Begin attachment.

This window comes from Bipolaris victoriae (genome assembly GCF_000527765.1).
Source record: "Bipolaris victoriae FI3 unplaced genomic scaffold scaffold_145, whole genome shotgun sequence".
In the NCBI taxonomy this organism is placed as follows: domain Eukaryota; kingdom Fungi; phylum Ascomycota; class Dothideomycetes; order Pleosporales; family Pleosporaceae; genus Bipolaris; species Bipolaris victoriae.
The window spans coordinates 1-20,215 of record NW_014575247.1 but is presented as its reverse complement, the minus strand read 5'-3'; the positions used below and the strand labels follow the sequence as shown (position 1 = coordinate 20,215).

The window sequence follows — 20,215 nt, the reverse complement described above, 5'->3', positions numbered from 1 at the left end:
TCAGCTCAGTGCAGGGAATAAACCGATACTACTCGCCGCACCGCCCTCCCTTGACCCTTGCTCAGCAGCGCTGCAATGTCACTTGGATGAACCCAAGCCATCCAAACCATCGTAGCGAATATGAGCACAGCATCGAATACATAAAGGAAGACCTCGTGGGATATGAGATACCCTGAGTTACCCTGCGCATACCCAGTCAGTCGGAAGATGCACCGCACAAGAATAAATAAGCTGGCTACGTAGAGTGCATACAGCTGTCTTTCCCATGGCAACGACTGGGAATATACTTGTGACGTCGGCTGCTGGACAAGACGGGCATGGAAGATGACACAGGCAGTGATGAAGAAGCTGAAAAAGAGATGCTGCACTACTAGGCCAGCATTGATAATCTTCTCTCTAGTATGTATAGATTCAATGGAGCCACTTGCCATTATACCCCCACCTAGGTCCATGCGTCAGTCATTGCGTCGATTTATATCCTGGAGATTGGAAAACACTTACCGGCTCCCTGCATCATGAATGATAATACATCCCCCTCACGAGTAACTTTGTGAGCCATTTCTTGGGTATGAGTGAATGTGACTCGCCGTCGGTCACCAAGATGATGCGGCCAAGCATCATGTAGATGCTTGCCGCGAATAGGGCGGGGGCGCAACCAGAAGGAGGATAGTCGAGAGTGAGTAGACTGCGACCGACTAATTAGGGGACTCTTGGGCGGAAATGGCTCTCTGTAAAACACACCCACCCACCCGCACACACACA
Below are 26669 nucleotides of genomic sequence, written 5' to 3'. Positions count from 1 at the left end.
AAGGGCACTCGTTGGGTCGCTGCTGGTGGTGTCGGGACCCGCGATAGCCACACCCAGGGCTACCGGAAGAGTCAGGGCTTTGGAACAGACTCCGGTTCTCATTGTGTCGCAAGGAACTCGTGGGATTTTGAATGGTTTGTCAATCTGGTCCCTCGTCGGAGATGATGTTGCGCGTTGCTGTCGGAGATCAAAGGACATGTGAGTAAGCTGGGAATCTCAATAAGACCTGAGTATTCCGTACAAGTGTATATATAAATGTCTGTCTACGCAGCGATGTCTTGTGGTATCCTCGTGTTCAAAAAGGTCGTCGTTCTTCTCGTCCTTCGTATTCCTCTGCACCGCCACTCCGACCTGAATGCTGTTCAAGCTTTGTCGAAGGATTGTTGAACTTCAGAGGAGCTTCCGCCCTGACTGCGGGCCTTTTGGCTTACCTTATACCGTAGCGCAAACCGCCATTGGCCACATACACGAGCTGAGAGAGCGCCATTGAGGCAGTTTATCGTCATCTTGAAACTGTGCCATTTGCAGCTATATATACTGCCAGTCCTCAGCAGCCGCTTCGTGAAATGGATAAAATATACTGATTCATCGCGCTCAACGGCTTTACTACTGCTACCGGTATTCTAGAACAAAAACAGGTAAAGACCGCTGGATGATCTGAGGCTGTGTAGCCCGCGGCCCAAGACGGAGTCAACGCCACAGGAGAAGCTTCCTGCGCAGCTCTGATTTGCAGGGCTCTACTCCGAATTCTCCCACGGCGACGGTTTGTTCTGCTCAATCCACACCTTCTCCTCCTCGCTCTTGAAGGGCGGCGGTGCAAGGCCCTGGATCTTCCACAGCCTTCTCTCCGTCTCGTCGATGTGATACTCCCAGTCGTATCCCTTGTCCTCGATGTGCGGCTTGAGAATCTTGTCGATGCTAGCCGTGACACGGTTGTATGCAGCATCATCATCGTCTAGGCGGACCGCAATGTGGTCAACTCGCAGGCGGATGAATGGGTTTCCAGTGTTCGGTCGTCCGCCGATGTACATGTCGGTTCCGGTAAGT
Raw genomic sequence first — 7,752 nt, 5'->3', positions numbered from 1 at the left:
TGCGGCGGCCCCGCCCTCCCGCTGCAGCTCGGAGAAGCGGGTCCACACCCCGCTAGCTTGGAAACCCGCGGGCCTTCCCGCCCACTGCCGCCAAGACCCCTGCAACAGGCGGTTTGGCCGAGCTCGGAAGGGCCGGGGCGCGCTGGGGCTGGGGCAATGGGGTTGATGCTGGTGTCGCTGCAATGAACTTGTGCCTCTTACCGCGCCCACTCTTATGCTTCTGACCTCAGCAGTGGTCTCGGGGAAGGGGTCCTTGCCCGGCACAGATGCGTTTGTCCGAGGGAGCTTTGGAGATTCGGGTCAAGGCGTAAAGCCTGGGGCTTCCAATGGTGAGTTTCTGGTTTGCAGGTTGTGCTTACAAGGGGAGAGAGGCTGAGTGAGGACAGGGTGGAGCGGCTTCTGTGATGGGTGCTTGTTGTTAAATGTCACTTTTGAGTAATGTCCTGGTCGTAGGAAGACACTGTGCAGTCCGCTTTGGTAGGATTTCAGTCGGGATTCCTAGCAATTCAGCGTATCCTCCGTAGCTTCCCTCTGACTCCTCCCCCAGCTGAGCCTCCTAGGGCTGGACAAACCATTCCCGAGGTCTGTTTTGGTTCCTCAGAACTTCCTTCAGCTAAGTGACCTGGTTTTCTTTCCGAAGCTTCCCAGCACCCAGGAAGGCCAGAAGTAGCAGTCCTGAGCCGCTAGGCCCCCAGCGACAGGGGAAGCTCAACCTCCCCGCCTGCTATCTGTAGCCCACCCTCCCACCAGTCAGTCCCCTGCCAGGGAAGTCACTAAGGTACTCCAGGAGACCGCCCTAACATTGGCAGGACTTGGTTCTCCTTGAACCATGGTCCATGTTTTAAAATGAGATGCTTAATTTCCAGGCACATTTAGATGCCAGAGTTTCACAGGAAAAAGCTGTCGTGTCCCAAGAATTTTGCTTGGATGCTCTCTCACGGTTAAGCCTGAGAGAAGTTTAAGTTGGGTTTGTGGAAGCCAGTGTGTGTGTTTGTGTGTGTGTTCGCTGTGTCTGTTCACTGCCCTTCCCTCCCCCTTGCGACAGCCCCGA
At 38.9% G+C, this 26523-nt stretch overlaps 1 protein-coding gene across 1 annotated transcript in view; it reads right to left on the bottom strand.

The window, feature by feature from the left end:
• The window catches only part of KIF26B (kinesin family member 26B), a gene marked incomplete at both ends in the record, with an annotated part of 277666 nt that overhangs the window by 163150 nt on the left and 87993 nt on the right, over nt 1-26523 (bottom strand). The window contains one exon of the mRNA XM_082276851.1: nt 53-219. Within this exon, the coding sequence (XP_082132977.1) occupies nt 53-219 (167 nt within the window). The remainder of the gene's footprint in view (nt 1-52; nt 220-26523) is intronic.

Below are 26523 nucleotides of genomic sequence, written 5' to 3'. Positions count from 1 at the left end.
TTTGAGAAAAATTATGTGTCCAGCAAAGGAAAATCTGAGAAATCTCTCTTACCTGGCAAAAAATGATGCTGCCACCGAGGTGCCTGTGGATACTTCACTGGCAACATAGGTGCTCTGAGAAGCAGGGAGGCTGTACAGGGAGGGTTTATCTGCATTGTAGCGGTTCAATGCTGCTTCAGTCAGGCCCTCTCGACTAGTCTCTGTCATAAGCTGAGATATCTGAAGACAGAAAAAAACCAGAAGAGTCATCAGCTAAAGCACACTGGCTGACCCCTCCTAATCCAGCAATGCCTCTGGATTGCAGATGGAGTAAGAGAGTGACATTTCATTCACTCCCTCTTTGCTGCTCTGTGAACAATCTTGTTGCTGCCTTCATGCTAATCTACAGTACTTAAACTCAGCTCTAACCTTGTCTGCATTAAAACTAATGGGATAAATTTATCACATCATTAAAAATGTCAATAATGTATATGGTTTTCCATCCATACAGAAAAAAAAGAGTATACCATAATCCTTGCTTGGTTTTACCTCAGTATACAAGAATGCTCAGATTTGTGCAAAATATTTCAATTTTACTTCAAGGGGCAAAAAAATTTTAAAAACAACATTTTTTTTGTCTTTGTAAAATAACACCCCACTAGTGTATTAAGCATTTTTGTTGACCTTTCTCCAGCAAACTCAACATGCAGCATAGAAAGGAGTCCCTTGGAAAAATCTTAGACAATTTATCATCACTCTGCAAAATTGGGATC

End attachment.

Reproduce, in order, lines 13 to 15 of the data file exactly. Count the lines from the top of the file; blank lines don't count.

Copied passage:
• The window catches only part of KIF26B (kinesin family member 26B), a gene marked incomplete at both ends in the record, with an annotated part of 277666 nt that overhangs the window by 163150 nt on the left and 87993 nt on the right, over nt 1-26523 (bottom strand). The window contains one exon of the mRNA XM_082276851.1: nt 53-219. Within this exon, the coding sequence (XP_082132977.1) occupies nt 53-219 (167 nt within the window). The remainder of the gene's footprint in view (nt 1-52; nt 220-26523) is intronic.

Below are 26523 nucleotides of genomic sequence, written 5' to 3'. Positions count from 1 at the left end.
TTTGAGAAAAATTATGTGTCCAGCAAAGGAAAATCTGAGAAATCTCTCTTACCTGGCAAAAAATGATGCTGCCACCGAGGTGCCTGTGGATACTTCACTGGCAACATAGGTGCTCTGAGAAGCAGGGAGGCTGTACAGGGAGGGTTTATCTGCATTGTAGCGGTTCAATGCTGCTTCAGTCAGGCCCTCTCGACTAGTCTCTGTCATAAGCTGAGATATCTGAAGACAGAAAAAAACCAGAAGAGTCATCAGCTAAAGCACACTGGCTGACCCCTCCTAATCCAGCAATGCCTCTGGATTGCAGATGGAGTAAGAGAGTGACATTTCATTCACTCCCTCTTTGCTGCTCTGTGAACAATCTTGTTGCTGCCTTCATGCTAATCTACAGTACTTAAACTCAGCTCTAACCTTGTCTGCATTAAAACTAATGGGATAAATTTATCACATCATTAAAAATGTCAATAATGTATATGGTTTTCCATCCATACAGAAAAAAAAGAGTATACCATAATCCTTGCTTGGTTTTACCTCAGTATACAAGAATGCTCAGATTTGTGCAAAATATTTCAATTTTACTTCAAGGGGCAAAAAAATTTTAAAAACAACATTTTTTTTGTCTTTGTAAAATAACACCCCACTAGTGTATTAAGCATTTTTGTTGACCTTTCTCCAGCAAACTCAACATGCAGCATAGAAAGGAGTCCCTTGGAAAAATCTTAGACAATTTATCATCACTCTGCAAAATTGGGATC